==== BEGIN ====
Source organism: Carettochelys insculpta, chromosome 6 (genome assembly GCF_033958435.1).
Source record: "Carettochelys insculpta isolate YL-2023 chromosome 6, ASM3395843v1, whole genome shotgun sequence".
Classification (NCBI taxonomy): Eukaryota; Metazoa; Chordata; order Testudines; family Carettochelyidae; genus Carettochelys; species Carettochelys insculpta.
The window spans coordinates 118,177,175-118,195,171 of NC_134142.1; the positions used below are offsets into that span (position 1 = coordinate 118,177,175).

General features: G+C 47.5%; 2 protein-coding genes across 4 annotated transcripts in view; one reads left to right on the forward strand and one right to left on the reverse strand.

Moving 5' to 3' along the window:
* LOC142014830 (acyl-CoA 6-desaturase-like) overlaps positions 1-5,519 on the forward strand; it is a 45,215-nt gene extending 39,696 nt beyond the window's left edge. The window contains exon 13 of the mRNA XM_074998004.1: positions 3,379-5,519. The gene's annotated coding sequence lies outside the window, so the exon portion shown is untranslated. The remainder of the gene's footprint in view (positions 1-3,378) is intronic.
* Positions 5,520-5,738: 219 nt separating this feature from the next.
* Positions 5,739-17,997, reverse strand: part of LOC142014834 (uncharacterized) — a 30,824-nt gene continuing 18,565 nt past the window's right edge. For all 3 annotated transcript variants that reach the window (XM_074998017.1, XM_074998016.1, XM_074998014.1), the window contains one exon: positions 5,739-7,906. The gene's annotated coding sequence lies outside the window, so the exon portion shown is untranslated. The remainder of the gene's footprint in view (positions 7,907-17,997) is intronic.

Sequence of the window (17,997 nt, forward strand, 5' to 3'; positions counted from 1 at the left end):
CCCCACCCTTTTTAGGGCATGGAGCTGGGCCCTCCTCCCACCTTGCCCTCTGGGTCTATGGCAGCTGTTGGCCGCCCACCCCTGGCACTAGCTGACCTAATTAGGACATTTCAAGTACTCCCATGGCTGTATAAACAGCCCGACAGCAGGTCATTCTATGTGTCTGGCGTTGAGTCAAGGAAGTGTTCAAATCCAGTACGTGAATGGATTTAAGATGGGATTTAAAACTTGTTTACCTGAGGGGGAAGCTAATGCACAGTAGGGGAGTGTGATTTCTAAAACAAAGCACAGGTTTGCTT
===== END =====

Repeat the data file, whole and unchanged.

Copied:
Source organism: Carettochelys insculpta, chromosome 6 (genome assembly GCF_033958435.1).
Source record: "Carettochelys insculpta isolate YL-2023 chromosome 6, ASM3395843v1, whole genome shotgun sequence".
Classification (NCBI taxonomy): Eukaryota; Metazoa; Chordata; order Testudines; family Carettochelyidae; genus Carettochelys; species Carettochelys insculpta.
The window spans coordinates 118,177,175-118,195,171 of NC_134142.1; the positions used below are offsets into that span (position 1 = coordinate 118,177,175).

General features: G+C 47.5%; 2 protein-coding genes across 4 annotated transcripts in view; one reads left to right on the forward strand and one right to left on the reverse strand.

Moving 5' to 3' along the window:
* LOC142014830 (acyl-CoA 6-desaturase-like) overlaps positions 1-5,519 on the forward strand; it is a 45,215-nt gene extending 39,696 nt beyond the window's left edge. The window contains exon 13 of the mRNA XM_074998004.1: positions 3,379-5,519. The gene's annotated coding sequence lies outside the window, so the exon portion shown is untranslated. The remainder of the gene's footprint in view (positions 1-3,378) is intronic.
* Positions 5,520-5,738: 219 nt separating this feature from the next.
* Positions 5,739-17,997, reverse strand: part of LOC142014834 (uncharacterized) — a 30,824-nt gene continuing 18,565 nt past the window's right edge. For all 3 annotated transcript variants that reach the window (XM_074998017.1, XM_074998016.1, XM_074998014.1), the window contains one exon: positions 5,739-7,906. The gene's annotated coding sequence lies outside the window, so the exon portion shown is untranslated. The remainder of the gene's footprint in view (positions 7,907-17,997) is intronic.

Sequence of the window (17,997 nt, forward strand, 5' to 3'; positions counted from 1 at the left end):
CCCCACCCTTTTTAGGGCATGGAGCTGGGCCCTCCTCCCACCTTGCCCTCTGGGTCTATGGCAGCTGTTGGCCGCCCACCCCTGGCACTAGCTGACCTAATTAGGACATTTCAAGTACTCCCATGGCTGTATAAACAGCCCGACAGCAGGTCATTCTATGTGTCTGGCGTTGAGTCAAGGAAGTGTTCAAATCCAGTACGTGAATGGATTTAAGATGGGATTTAAAACTTGTTTACCTGAGGGGGAAGCTAATGCACAGTAGGGGAGTGTGATTTCTAAAACAAAGCACAGGTTTGCTT